NYPD Forms Crime Tracking Panel - NBC New York

NYPD Forms Crime Tracking Panel

Police want to ensure accuracy of their statistics



    Inspiring Stories of Hope
    New York Police Commissioner Ray Kelly

    Amid allegations that city police downgrade crimes, the NYPD is launching a review of how it records felonies and misdemeanors.

    Police Commissioner Ray Kelly said Wednesday that he tapped a group of former federal prosecutors to examine the NYPD's CompStat reporting system and its internal auditing.

    Police say downgrading happens rarely, if ever, and that the department already has a well-regarded auditing unit.

    "Nevertheless, every system can be improved, and our goal is a misclassification rate of zero," Kelly said.

    The committee is expected to spend about six months attending CompStat meetings, visiting police commanders, and reviewing documents on crime classifications.

    Among the group's members: David Kelly, Sharon McCarthy and Robert Morvillo, lawyers who have worked as assistant U.S. attorneys in New York, as well as in private practice.

    McCarthy helped investigate whether the New York State Police acted improperly regarding allegations of domestic violence against an aide to former Gov. David Paterson. Kelly was a police officer in East Hampton, N.Y., and Morvillo specialized in prosecuting fraud.

    This panel is the department's second major effort in recent weeks to show there is nothing phony about the city's historic crime drop. Just before Christmas, a decade's worth of misdemeanor data was released, and department officials said it showed there were no trends that reflect downgrading.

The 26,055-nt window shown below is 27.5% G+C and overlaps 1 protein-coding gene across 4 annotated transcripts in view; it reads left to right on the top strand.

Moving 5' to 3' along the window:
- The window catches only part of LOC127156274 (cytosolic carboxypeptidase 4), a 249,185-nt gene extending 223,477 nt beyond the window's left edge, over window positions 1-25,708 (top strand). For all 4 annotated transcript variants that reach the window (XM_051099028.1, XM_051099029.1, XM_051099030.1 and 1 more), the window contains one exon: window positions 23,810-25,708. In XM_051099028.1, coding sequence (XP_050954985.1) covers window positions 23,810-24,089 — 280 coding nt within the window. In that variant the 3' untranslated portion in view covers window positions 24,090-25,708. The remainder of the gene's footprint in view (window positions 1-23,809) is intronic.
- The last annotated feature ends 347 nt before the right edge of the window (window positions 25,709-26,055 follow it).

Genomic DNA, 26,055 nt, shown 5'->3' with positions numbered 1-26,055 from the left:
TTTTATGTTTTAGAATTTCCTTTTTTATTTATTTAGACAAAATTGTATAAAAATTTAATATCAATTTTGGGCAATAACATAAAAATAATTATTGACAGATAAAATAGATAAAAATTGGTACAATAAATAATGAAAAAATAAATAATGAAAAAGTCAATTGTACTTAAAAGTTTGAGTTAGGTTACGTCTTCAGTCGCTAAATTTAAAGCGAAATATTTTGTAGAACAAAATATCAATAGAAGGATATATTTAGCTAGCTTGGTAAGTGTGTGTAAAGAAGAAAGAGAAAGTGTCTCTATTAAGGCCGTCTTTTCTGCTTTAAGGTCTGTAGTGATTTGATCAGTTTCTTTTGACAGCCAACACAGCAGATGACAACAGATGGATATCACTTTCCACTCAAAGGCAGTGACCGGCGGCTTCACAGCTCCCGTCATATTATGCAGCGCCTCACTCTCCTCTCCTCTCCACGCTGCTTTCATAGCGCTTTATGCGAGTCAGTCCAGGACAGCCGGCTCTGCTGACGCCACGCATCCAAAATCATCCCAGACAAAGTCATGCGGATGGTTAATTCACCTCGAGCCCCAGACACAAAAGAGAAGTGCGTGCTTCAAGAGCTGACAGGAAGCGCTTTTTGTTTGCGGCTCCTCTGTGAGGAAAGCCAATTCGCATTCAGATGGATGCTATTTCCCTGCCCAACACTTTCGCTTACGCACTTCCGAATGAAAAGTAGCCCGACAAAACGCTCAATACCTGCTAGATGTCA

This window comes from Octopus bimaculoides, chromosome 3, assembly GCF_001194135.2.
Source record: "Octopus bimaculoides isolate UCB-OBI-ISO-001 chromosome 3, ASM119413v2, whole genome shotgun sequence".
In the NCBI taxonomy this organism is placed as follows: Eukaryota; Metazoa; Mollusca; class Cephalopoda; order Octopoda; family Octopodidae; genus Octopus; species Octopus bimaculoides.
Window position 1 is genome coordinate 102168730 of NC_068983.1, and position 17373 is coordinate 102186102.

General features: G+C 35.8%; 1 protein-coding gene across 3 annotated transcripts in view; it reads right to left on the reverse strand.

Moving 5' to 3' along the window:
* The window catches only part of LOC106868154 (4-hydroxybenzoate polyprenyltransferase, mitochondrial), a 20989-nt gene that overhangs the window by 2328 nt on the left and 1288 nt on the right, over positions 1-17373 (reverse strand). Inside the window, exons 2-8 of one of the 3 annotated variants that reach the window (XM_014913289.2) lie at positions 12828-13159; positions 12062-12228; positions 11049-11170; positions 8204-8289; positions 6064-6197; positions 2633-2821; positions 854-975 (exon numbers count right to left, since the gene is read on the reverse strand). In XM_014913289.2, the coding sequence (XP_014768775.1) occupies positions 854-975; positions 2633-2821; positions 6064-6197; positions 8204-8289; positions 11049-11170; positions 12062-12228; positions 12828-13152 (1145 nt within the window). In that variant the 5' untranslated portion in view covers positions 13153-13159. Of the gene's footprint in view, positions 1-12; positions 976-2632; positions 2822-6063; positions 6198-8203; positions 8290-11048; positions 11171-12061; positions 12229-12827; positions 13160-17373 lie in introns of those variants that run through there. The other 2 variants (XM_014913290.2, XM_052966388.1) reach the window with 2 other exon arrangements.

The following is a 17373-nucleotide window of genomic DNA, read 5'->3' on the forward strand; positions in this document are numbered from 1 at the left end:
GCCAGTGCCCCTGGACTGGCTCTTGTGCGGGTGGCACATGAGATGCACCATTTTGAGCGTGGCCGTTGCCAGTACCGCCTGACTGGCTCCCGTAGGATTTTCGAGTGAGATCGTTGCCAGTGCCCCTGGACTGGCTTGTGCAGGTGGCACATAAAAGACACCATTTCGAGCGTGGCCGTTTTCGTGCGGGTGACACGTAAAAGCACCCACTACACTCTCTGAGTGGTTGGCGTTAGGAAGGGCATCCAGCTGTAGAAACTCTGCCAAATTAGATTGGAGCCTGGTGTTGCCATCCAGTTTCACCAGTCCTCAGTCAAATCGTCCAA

Since 2002, on Kelly's watch, the city has seen the four lowest annual murder totals since 1962, when such statistics were first kept. Part of the formula for success has been CompStat — a computer program that tracks crimes and helps police deploy manpower.  Local commanders are judged mercilessly on their precincts' crime statistics at sometimes contentious CompStat meetings.

    Critics say this accountability fosters the temptation to record felonies as misdemeanors — or sometimes not to record them at all.  The department has demoted or transferred a handful of commanders amid allegations of cooking the books in recent years.

    Still, the NYPD stands by its crime numbers, saying the instances of manipulating stats are minute in a city where more than 2,000 serious crimes are reported each week.

    But some officers insist that fudging exists. A whistleblower police officer in the 81st Precinct in Brooklyn, Adrian Schoolcraft, says he was thrown into a psychiatric ward for days because his superiors discovered that he had been secretly recording their discussions on downgrading crime and filling quotas through false summonses and arrests.

    Even critics agree that despite such allegations, New York is much safer than in the past. Kelly said reliable statistics are vital to good police work and keeping the city's confidence.

    "The integrity of our crime reporting system is of the utmost importance to the department," he said.